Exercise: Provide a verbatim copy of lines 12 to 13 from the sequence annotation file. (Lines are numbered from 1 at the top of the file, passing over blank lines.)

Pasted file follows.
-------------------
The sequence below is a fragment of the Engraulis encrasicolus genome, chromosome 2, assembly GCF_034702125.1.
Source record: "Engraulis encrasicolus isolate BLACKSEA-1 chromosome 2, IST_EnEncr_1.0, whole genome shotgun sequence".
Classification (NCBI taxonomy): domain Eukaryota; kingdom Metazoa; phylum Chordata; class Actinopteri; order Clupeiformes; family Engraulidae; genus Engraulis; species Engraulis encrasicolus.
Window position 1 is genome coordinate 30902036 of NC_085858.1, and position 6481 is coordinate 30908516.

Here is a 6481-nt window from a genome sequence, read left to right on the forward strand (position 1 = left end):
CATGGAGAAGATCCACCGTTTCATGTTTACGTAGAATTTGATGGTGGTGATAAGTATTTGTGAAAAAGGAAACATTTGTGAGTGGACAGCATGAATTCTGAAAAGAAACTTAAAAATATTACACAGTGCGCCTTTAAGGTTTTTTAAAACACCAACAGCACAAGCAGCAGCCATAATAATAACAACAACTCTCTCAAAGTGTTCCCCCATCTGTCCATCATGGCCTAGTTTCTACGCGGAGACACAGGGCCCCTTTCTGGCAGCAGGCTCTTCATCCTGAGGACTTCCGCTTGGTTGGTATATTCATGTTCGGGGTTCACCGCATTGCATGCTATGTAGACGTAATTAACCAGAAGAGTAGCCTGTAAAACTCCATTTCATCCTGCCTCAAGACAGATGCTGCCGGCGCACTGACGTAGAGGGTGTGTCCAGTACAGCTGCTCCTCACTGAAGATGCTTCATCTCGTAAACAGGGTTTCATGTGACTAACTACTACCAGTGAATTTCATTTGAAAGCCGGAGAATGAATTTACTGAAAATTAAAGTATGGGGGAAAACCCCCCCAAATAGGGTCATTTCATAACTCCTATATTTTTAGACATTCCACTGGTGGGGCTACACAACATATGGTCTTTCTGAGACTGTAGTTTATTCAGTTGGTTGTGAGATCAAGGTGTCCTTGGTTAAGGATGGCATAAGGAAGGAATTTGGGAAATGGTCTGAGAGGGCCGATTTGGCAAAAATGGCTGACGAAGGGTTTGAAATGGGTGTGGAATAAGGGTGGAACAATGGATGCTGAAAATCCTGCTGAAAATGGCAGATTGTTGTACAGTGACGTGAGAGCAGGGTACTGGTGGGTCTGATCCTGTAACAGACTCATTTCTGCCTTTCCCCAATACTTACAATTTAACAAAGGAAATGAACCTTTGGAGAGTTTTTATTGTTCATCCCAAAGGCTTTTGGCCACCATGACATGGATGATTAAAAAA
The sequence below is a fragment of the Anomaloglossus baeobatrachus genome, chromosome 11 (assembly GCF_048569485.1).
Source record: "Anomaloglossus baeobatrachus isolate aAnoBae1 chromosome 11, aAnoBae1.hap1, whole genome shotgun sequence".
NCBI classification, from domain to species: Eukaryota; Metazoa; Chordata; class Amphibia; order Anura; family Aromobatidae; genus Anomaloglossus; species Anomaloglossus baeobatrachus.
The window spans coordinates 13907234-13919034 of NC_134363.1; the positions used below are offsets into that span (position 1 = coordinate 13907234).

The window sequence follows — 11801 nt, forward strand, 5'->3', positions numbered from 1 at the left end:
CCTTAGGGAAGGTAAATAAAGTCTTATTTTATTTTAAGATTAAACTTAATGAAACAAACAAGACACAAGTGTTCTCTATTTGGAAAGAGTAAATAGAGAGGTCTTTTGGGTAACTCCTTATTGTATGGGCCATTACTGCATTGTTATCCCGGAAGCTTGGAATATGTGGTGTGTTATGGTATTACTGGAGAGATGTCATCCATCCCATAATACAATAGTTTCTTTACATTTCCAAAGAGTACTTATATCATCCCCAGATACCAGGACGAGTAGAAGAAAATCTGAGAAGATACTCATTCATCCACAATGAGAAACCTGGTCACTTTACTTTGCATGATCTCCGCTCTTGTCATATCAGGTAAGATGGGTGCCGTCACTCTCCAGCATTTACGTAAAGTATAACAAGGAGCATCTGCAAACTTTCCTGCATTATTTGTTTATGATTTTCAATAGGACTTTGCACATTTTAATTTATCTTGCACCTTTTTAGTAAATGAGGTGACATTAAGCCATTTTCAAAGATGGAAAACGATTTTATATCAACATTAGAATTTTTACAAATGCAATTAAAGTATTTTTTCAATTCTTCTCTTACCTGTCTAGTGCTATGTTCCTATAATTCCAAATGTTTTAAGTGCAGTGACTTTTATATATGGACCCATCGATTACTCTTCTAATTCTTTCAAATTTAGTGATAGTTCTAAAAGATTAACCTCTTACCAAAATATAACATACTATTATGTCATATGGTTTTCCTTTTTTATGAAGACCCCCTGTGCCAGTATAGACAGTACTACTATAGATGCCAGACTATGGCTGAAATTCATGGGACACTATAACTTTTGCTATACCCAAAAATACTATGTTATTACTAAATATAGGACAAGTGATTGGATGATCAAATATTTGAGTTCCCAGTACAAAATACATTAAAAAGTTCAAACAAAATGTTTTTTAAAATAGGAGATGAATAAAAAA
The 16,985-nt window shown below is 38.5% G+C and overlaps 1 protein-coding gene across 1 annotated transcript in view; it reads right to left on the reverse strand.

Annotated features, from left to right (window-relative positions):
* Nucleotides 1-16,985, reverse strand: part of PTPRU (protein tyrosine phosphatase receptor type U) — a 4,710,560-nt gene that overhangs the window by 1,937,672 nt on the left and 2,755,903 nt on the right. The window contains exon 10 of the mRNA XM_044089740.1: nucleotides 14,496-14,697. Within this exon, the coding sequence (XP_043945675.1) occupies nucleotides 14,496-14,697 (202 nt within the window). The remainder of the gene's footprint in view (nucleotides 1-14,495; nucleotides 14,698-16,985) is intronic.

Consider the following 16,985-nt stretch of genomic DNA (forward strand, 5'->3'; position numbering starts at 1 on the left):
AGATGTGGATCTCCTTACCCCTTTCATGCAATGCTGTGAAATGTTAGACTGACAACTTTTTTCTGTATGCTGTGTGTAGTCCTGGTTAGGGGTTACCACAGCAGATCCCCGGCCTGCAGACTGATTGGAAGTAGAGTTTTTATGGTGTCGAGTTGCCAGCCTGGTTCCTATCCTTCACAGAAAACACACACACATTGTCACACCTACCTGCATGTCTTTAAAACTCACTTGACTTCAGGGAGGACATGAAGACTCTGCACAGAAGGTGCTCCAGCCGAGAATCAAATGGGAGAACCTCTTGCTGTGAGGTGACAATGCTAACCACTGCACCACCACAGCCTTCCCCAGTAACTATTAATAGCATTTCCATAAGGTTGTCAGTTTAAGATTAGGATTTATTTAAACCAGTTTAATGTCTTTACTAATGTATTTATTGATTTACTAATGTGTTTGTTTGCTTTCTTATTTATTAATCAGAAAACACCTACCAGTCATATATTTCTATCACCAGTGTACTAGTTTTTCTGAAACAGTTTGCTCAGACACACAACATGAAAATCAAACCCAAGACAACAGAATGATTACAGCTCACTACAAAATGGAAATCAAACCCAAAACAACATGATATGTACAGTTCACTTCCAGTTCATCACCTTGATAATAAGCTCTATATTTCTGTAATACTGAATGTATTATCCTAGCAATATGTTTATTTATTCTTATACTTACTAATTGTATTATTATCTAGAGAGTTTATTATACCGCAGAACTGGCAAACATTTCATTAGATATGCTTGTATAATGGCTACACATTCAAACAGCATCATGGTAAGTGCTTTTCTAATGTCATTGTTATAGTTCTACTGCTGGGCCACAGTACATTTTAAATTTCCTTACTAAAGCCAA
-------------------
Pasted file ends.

CCTTAGGGAAGGTAAATAAAGTCTTATTTTATTTTAAGATTAAACTTAATGAAACAAACAAGACACAAGTGTTCTCTATTTGGAAAGAGTAAATAGAGAGGTCTTTTGGGTAACTCCTTATTGTATGGGCCATTACTGCATTGTTATCCCGGAAGCTTGGAATATGTGGTGTGTTATGGTATTACTGGAGAGATGTCATCCATCCCATAATACAATAGTTTCTTTACATTTCCAAAGAGTACTTATATCATCCCCAGATACCAGGACGAGTAGAAGAAAATCTGAGAAGATACTCATTCATCCACAATGAGAAACCTGGTCACTTTACTTTGCATGATCTCCGCTCTTGTCATATCAGGTAAGATGGGTGCCGTCACTCTCCAGCATTTACGTAAAGTATAACAAGGAGCATCTGCAAACTTTCCTGCATTATTTGTTTATGATTTTCAATAGGACTTTGCACATTTTAATTTATCTTGCACCTTTTTAGTAAATGAGGTGACATTAAGCCATTTTCAAAGATGGAAAACGATTTTATATCAACATTAGAATTTTTACAAATGCAATTAAAGTATTTTTTCAATTCTTCTCTTACCTGTCTAGTGCTATGTTCCTATAATTCCAAATGTTTTAAGTGCAGTGACTTTTATATATGGACCCATCGATTACTCTTCTAATTCTTTCAAATTTAGTGATAGTTCTAAAAGATTAACCTCTTACCAAAATATAACATACTATTATGTCATATGGTTTTCCTTTTTTATGAAGACCCCCTGTGCCAGTATAGACAGTACTACTATAGATGCCAGACTATGGCTGAAATTCATGGGACACTATAACTTTTGCTATACCCAAAAATACTATGTTATTACTAAATATAGGACAAGTGATTGGATGATCAAATATTTGAGTTCCCAGTACAAAATACATTAAAAAGTTCAAACAAAATGTTTTTTAAAATAGGAGATGAATAAAAAA
The 16,985-nt window shown below is 38.5% G+C and overlaps 1 protein-coding gene across 1 annotated transcript in view; it reads right to left on the reverse strand.